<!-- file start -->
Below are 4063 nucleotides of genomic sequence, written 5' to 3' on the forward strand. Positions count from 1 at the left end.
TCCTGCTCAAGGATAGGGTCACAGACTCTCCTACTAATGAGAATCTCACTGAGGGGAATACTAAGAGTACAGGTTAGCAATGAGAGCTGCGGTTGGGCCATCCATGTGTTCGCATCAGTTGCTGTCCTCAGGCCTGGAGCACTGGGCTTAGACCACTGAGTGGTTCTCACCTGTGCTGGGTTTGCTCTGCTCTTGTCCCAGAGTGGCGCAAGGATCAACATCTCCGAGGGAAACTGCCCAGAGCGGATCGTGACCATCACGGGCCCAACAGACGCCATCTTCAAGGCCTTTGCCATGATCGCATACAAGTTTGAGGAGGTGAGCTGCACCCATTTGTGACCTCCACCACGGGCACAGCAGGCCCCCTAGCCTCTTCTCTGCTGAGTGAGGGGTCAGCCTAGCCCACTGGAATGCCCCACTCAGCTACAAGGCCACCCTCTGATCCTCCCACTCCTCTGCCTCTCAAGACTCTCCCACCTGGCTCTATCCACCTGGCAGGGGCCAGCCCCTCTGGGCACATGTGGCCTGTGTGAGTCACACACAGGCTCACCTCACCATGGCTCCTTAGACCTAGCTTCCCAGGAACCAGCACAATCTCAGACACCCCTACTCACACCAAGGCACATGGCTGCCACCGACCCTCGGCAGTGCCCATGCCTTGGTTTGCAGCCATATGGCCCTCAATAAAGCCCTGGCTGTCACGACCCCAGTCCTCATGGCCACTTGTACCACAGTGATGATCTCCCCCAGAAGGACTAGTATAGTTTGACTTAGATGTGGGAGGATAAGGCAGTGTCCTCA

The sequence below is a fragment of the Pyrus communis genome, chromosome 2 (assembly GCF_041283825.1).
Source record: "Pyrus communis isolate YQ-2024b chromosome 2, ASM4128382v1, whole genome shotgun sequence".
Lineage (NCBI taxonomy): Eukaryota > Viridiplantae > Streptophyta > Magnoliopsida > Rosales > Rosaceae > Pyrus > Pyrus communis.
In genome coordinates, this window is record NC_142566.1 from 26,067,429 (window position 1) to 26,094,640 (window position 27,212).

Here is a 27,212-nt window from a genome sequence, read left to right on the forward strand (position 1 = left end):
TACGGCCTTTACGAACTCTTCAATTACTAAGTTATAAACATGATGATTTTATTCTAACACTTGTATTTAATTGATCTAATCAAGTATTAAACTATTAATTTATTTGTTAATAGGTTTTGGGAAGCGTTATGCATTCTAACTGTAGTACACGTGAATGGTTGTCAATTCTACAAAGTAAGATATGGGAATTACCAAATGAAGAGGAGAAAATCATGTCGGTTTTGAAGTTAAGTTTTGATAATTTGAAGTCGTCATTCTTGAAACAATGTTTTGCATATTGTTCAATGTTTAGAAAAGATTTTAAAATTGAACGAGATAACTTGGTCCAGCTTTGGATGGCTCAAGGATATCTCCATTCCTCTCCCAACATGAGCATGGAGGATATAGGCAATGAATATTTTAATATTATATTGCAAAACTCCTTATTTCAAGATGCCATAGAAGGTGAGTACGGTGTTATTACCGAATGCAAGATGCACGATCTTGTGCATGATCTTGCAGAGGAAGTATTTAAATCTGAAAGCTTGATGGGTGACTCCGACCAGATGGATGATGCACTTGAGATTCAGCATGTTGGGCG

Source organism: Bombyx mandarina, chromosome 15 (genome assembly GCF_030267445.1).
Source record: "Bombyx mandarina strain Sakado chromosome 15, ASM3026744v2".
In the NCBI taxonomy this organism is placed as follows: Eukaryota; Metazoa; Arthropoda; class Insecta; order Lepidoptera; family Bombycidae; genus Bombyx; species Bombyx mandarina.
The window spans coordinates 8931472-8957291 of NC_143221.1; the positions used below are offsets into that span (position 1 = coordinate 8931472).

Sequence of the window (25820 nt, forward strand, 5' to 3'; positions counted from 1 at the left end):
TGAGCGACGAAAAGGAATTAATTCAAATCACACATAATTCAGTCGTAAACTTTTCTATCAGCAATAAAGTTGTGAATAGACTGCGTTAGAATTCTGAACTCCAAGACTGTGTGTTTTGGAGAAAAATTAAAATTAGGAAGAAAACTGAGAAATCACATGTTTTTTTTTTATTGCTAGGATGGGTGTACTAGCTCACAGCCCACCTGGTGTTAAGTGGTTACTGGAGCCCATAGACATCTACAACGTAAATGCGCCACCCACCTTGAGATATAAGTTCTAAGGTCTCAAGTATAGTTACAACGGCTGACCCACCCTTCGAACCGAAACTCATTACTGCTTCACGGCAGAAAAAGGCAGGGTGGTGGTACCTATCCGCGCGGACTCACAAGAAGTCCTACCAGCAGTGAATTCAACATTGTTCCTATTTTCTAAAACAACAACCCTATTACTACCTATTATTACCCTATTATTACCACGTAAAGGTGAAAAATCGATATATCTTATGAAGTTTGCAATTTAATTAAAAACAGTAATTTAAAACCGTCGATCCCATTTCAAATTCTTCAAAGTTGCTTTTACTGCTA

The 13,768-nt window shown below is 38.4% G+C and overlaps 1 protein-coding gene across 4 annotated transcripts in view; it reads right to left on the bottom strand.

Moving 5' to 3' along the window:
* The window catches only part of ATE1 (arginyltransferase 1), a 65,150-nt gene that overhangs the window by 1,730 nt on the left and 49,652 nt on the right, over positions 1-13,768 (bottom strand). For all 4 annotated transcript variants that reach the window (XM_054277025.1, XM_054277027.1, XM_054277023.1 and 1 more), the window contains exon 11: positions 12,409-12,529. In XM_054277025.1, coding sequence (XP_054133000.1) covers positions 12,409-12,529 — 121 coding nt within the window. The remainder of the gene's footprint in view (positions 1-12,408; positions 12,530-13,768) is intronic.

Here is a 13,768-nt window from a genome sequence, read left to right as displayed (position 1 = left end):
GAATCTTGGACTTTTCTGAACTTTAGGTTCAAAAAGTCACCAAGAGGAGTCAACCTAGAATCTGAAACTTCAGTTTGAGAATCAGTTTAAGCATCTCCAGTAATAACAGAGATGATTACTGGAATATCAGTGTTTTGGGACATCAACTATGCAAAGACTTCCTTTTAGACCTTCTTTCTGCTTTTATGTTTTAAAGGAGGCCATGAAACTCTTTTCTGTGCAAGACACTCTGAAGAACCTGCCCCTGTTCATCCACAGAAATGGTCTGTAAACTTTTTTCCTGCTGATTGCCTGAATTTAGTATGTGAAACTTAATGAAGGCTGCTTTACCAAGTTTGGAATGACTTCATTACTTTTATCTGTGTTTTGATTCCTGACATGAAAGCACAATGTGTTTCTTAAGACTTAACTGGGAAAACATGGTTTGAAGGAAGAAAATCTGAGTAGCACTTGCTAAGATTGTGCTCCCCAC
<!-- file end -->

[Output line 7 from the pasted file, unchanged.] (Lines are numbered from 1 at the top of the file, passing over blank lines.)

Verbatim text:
Here is a 27,212-nt window from a genome sequence, read left to right on the forward strand (position 1 = left end):